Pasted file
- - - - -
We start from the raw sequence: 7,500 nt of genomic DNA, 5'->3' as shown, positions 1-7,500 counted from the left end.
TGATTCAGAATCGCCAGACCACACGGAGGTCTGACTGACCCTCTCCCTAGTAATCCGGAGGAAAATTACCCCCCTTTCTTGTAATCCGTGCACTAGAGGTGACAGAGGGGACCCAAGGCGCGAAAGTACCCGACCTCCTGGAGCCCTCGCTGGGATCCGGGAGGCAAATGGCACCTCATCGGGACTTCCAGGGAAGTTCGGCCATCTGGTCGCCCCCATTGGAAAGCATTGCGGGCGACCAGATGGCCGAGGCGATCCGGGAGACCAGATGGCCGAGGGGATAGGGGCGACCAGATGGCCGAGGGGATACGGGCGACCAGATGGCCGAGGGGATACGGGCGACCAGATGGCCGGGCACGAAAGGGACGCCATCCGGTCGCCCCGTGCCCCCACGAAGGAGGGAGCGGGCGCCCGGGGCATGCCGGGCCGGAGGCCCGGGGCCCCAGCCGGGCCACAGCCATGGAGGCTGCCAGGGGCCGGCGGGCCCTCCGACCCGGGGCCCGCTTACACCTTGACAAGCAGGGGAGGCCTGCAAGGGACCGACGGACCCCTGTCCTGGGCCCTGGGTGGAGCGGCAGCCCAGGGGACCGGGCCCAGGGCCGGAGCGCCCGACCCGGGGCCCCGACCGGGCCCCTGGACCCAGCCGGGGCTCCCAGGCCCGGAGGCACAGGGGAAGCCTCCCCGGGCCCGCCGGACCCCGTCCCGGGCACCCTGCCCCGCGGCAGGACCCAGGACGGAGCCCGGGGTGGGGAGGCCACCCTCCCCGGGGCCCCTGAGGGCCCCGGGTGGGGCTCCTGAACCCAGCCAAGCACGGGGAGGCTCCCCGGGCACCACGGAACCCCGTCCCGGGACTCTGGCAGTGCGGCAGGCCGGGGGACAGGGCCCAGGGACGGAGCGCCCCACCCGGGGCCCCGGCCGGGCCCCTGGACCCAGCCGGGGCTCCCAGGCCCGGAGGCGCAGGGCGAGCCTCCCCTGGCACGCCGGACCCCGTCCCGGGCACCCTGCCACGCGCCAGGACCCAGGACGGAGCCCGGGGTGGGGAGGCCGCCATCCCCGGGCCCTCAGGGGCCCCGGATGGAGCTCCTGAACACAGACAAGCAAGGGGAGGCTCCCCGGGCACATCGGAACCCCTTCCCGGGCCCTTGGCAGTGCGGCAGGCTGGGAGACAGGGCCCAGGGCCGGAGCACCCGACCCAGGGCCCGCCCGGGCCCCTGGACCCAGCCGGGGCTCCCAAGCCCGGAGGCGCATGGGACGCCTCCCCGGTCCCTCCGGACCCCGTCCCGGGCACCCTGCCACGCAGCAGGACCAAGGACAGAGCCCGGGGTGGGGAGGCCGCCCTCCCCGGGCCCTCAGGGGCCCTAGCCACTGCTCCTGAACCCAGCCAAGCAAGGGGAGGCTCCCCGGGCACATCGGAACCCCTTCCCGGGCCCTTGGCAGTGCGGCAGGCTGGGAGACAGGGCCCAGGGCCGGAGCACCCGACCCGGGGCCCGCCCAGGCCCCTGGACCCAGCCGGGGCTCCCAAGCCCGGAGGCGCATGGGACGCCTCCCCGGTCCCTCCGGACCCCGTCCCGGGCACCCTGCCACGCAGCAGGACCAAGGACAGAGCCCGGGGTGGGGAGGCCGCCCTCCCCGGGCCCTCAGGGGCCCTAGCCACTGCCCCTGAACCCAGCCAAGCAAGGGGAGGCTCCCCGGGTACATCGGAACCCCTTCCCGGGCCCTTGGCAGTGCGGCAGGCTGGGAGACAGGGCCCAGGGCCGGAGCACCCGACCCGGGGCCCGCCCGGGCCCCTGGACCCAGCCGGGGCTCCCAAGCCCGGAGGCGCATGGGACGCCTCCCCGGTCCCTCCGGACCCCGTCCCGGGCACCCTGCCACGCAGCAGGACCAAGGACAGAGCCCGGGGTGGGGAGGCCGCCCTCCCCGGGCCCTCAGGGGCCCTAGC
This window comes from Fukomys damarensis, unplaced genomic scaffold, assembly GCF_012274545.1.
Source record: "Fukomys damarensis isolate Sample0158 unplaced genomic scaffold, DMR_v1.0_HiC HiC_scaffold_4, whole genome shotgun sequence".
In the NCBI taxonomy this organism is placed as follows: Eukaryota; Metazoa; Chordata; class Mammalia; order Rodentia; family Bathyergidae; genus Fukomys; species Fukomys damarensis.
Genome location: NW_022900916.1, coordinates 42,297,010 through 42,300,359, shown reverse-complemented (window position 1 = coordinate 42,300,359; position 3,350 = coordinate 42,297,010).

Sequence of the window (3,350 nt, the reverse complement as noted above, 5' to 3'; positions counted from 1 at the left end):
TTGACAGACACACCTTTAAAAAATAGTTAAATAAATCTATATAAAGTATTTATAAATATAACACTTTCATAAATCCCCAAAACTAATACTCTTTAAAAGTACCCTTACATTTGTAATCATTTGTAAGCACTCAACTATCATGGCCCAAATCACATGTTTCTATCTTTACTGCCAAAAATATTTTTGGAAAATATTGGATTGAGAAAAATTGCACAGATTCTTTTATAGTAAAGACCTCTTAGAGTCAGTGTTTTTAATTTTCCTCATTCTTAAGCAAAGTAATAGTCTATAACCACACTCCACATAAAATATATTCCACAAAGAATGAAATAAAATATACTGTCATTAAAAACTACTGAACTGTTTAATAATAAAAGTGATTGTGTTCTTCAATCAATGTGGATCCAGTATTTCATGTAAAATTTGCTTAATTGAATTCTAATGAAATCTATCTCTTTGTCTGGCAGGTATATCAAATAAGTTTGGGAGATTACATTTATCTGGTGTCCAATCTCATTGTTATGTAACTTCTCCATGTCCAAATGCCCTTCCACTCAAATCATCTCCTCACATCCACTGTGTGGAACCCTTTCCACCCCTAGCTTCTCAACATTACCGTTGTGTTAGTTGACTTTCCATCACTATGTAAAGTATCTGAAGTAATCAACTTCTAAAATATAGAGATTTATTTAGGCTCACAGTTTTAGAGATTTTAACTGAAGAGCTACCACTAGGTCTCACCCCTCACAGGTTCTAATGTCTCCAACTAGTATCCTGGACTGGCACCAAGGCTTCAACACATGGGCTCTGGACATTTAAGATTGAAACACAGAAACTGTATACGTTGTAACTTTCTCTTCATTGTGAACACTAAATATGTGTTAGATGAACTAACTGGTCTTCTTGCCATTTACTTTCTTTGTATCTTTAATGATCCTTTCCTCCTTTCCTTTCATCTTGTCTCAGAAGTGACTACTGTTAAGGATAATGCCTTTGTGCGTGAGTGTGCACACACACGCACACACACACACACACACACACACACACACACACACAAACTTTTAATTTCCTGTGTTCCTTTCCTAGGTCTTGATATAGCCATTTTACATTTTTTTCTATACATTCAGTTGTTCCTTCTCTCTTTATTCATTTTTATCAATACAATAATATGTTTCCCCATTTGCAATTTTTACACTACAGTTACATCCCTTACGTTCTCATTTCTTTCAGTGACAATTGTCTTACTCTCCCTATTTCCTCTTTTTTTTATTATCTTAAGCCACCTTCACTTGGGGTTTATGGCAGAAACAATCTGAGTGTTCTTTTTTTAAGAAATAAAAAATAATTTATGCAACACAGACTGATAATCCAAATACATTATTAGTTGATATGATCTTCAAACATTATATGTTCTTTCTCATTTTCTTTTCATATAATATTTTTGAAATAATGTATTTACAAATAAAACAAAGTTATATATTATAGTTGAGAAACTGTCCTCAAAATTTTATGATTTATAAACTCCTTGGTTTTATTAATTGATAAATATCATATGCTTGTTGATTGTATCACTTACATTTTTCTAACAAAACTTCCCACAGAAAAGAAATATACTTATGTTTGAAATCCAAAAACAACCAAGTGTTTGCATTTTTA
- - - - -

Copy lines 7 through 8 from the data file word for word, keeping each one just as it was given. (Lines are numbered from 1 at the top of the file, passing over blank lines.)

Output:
Sequence of the window (3,350 nt, the reverse complement as noted above, 5' to 3'; positions counted from 1 at the left end):
TTGACAGACACACCTTTAAAAAATAGTTAAATAAATCTATATAAAGTATTTATAAATATAACACTTTCATAAATCCCCAAAACTAATACTCTTTAAAAGTACCCTTACATTTGTAATCATTTGTAAGCACTCAACTATCATGGCCCAAATCACATGTTTCTATCTTTACTGCCAAAAATATTTTTGGAAAATATTGGATTGAGAAAAATTGCACAGATTCTTTTATAGTAAAGACCTCTTAGAGTCAGTGTTTTTAATTTTCCTCATTCTTAAGCAAAGTAATAGTCTATAACCACACTCCACATAAAATATATTCCACAAAGAATGAAATAAAATATACTGTCATTAAAAACTACTGAACTGTTTAATAATAAAAGTGATTGTGTTCTTCAATCAATGTGGATCCAGTATTTCATGTAAAATTTGCTTAATTGAATTCTAATGAAATCTATCTCTTTGTCTGGCAGGTATATCAAATAAGTTTGGGAGATTACATTTATCTGGTGTCCAATCTCATTGTTATGTAACTTCTCCATGTCCAAATGCCCTTCCACTCAAATCATCTCCTCACATCCACTGTGTGGAACCCTTTCCACCCCTAGCTTCTCAACATTACCGTTGTGTTAGTTGACTTTCCATCACTATGTAAAGTATCTGAAGTAATCAACTTCTAAAATATAGAGATTTATTTAGGCTCACAGTTTTAGAGATTTTAACTGAAGAGCTACCACTAGGTCTCACCCCTCACAGGTTCTAATGTCTCCAACTAGTATCCTGGACTGGCACCAAGGCTTCAACACATGGGCTCTGGACATTTAAGATTGAAACACAGAAACTGTATACGTTGTAACTTTCTCTTCATTGTGAACACTAAATATGTGTTAGATGAACTAACTGGTCTTCTTGCCATTTACTTTCTTTGTATCTTTAATGATCCTTTCCTCCTTTCCTTTCATCTTGTCTCAGAAGTGACTACTGTTAAGGATAATGCCTTTGTGCGTGAGTGTGCACACACACGCACACACACACACACACACACACACACACACACACACAAACTTTTAATTTCCTGTGTTCCTTTCCTAGGTCTTGATATAGCCATTTTACATTTTTTTCTATACATTCAGTTGTTCCTTCTCTCTTTATTCATTTTTATCAATACAATAATATGTTTCCCCATTTGCAATTTTTACACTACAGTTACATCCCTTACGTTCTCATTTCTTTCAGTGACAATTGTCTTACTCTCCCTATTTCCTCTTTTTTTTATTATCTTAAGCCACCTTCACTTGGGGTTTATGGCAGAAACAATCTGAGTGTTCTTTTTTTAAGAAATAAAAAATAATTTATGCAACACAGACTGATAATCCAAATACATTATTAGTTGATATGATCTTCAAACATTATATGTTCTTTCTCATTTTCTTTTCATATAATATTTTTGAAATAATGTATTTACAAATAAAACAAAGTTATATATTATAGTTGAGAAACTGTCCTCAAAATTTTATGATTTATAAACTCCTTGGTTTTATTAATTGATAAATATCATATGCTTGTTGATTGTATCACTTACATTTTTCTAACAAAACTTCCCACAGAAAAGAAATATACTTATGTTTGAAATCCAAAAACAACCAAGTGTTTGCATTTTTA